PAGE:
Such names being non-native, Estonians have not followed the same -ov/-ova rule for masculine and feminine names as Russian does.
Also Russian name might suggest Setu or Karelian heritage - many of these people have migrated to Estonia in post-war years. Or such people might be "Eastern Estonians" from Siberia or Ukraine who returned to Estonia after the war. They mingled much more with locals and probability of Russian names is much higher.
Luule and Kalju Komissarov use so Estonian first names that their Russian connection must be fairly distant.

Wahur ütles ...

I suppose, Russian can become president if he/she was born in Estonia after 1991. That means 1) this person does not have Soviet baggage and 2) most of the electorate would not have Soviet time baggage by then. I do not know a single Russian politician in Estonia that I would like to see even as a minister, not to mention as a prime minister or president - they just do not seem trustworthy. Sorry. Maybe I still am biased.
Anyway, someone somewhere wrote and I agree - our national problems disappear when last participants of the last armed conflict between us are dead. Fire a shot and the count starts from zero again.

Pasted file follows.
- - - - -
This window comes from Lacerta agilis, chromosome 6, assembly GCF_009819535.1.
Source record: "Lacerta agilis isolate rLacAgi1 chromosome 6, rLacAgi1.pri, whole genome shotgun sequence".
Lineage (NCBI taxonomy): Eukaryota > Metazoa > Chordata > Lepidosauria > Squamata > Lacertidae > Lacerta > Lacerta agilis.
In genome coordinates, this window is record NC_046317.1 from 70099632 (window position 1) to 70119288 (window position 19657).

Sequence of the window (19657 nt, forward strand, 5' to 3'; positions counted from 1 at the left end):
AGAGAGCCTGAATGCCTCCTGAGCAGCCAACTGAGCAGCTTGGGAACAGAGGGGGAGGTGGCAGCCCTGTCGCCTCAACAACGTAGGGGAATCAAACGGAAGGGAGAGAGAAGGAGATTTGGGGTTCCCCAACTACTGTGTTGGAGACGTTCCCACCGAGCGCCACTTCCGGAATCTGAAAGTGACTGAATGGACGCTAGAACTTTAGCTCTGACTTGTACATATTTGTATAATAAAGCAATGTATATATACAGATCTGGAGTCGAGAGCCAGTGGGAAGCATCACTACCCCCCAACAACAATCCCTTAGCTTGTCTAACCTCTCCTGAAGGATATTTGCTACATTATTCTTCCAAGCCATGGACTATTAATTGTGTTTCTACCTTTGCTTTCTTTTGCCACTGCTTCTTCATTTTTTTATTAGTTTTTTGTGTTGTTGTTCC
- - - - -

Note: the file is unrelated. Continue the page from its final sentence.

LPR ütles ...

"Ty bljat" is very direct and kinda personal, translating literally "YOU, whore!" meaning, that it is unlikely one would have heard it over the gunsight. I imagine this was heard more by the civilians whom russian soldiers came to rob, rape and kill. For many estonians these were the first and last words in Russian that they ever heard.

So it is all hard core, alright.

Meelis ütles ...

"Luule Komissarov, an actress"
Luuke Komissarov is not at all ethnic Russian. She was married with Kalju Komissarov and so she got her present surname. Originally her surname was Laanet. Also Kalju Komissarov is not at all ethnic Russian. His father was an ethnic Estonian from Russia. His surname Kommusaar was changed into Komissarov in Russia.
"One was Robert Antropov"
Also Robert Antropov is not at all Russian. His father is an ethnic Finn from Russia. But they changed their Finnish surname into Russian, in order to avoid repressions.

Giustino ütles ...

So Antropov is half Finnish with a Russian surname. Welcome to the Estonian melting pot.

Mart J ütles ...

Who gives a shit about the president of estonia? It's not like it's a real job. Now a Russian female prime minister - that will never ever happen. And comparing race to nationality is stupid.

plasma-jack ütles ...

They should amend the law to let Marina Kaljurand (née Rajevskaja) run for president... Then you'd had your Maria Ivanova whom even the rightwingers could tolerate.

Martasmimi ütles ...